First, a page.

American International Group Inc., the insurer that repaid a U.S. bailout last year, named Robert Schimek to lead its Americas property-casualty unit after the departure of Peter Eastwood.
Schimek, 48, will relocate to New York from London where he was chief executive officer of the Europe, Middle East and Africa region, the insurer said today in a statement.
Peter Hancock, head of AIG’s property-casualty division, the New York-based insurer’s largest business, has been shifting managers after defections. Eastwood and three other executives left for Warren Buffett’s Berkshire Hathaway Inc., Insurance Insider reported last week. Jeffrey Hayman, who led global consumer insurance at the property-casualty unit, departed AIG in January for Starr International Co.
AIG has “a strong bench of seasoned property-casualty experts with deep product and global expertise,” Hancock said in the statement. The insurer “will continue to win on the merits in every market where we choose to compete.”
Nicholas Walsh, who has worked at AIG for almost 40 years, including a stint as head of the international property-casualty business, will be interim CEO of EMEA. Walsh, 62, is a resident of the U.K. and was senior adviser on broker, client and government relations since 2011.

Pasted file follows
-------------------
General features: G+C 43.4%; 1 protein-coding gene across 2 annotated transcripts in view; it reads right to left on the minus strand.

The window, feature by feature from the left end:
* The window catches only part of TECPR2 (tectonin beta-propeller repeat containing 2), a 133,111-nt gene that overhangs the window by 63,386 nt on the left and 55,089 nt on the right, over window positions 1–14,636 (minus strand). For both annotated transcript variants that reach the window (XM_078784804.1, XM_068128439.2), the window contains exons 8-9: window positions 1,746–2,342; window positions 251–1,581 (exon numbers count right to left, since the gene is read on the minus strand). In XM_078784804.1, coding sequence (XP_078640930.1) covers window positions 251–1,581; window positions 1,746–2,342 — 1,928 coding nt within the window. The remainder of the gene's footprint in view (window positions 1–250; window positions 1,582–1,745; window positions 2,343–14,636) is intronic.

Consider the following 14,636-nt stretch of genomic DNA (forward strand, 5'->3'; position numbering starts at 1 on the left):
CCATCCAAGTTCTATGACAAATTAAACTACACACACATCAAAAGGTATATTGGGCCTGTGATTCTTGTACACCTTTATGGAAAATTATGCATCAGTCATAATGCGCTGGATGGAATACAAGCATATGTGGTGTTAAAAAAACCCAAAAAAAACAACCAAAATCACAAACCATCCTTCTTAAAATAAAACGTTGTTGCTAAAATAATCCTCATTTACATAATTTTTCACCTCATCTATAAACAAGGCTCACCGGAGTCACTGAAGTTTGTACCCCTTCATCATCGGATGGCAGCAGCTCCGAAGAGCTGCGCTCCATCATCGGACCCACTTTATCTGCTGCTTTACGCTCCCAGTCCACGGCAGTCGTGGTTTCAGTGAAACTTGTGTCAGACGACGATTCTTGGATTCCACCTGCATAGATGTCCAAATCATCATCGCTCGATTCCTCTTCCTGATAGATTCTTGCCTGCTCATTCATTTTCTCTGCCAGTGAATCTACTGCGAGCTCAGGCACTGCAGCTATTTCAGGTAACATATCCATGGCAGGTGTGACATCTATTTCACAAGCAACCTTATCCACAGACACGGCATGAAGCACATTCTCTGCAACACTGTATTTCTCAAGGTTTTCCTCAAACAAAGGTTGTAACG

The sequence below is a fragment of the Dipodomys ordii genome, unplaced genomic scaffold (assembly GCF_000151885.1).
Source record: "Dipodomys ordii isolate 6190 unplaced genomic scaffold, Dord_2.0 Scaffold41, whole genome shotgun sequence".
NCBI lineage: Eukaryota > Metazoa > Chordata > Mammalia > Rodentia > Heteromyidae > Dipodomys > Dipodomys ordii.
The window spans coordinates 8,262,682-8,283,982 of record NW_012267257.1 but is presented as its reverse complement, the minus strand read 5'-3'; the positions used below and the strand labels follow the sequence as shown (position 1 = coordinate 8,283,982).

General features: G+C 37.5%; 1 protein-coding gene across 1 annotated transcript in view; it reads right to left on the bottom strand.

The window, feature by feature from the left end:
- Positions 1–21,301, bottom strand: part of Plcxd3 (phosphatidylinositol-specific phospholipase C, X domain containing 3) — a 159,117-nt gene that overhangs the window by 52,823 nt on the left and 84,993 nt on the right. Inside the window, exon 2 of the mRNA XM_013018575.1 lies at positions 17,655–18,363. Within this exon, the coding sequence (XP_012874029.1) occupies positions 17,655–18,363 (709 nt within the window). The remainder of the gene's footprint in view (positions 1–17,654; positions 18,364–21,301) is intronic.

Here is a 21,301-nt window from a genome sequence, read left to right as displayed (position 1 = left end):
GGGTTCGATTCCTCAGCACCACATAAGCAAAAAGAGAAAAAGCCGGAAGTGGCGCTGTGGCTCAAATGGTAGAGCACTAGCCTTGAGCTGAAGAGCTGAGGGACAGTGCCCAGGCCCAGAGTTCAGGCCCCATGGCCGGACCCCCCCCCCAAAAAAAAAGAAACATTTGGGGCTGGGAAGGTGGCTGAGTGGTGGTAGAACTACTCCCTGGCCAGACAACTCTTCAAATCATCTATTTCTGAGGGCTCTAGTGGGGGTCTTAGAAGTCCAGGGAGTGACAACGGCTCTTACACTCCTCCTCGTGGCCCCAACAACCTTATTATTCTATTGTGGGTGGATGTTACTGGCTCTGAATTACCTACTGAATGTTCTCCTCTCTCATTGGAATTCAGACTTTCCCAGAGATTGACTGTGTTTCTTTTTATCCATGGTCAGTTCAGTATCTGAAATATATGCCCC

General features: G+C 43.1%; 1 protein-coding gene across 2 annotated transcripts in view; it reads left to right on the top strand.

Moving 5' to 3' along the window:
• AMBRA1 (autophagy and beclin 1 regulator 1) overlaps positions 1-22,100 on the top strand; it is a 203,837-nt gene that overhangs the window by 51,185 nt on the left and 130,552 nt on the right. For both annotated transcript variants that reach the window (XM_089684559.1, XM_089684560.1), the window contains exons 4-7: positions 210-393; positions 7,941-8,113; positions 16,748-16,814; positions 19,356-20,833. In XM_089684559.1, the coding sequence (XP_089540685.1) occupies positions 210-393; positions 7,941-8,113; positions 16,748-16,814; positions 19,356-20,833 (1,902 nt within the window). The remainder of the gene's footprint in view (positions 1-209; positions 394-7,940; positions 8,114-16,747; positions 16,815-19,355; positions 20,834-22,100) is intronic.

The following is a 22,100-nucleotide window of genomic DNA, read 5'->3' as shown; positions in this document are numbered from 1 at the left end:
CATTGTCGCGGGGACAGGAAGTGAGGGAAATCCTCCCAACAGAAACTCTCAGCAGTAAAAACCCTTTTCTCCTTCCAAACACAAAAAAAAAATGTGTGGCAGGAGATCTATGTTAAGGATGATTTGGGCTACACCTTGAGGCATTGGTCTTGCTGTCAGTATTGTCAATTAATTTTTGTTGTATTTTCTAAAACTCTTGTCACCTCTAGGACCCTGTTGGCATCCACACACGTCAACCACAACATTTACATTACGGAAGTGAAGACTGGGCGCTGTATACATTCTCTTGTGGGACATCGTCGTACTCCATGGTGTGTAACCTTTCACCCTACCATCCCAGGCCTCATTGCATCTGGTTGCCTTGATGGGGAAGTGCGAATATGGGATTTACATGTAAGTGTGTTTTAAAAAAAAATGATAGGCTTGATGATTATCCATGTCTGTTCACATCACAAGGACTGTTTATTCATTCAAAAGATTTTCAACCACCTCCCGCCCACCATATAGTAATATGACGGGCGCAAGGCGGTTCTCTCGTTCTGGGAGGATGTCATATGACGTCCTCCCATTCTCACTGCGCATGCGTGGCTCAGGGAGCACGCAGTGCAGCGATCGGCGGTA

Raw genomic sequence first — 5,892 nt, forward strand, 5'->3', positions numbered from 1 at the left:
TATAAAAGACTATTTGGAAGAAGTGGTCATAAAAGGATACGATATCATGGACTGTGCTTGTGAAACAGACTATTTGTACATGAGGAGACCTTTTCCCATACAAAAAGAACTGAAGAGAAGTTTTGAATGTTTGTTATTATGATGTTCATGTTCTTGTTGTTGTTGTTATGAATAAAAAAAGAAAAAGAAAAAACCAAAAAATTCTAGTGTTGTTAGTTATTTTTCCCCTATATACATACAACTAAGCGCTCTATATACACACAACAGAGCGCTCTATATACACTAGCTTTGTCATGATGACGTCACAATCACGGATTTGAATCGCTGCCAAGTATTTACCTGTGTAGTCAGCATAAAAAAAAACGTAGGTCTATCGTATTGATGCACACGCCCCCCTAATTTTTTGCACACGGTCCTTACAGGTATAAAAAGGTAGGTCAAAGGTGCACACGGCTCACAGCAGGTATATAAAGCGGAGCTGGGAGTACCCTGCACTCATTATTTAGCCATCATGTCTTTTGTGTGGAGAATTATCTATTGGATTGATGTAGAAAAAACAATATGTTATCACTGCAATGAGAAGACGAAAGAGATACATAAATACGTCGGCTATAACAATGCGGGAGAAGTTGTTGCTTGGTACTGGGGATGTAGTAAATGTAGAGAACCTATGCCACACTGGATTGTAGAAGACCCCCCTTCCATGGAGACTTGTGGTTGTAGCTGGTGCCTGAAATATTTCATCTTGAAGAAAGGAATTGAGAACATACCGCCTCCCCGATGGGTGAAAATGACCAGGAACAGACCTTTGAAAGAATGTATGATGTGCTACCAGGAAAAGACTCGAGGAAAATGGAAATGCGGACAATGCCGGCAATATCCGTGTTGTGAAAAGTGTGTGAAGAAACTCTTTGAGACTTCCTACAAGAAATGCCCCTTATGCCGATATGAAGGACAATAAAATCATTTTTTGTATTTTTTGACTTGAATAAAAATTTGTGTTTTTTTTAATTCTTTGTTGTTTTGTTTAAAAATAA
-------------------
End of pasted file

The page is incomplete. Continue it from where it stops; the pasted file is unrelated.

Alexander Baugh, 52, will assume responsibility for global casualty business, reporting to John Doyle, CEO of global commercial insurance. Baugh replaces David Fields, who left with Eastwood.
Jeremy Johnson, 42, was named CEO of AIG’s Lexington Insurance Co., the insurer’s so-called excess and surplus lines division, the company said today in a separate statement. Excess-and-surplus carriers provide coverage that isn’t available from insurers licensed in a state. Johnson, a graduate of Oxford University, has worked at AIG since 2000.
AIG is still working to find an executive to run the Latin America region for property-casualty, Hancock said in a memo to employees. The manager who takes that posts will report to Schimek, Hancock said.
AIG rose 1.1 percent to close at $41.31 in New York. The company, which slumped 3.3 percent on April 26 after the disclosure of Eastwood’s departure, has advanced 17 percent this year.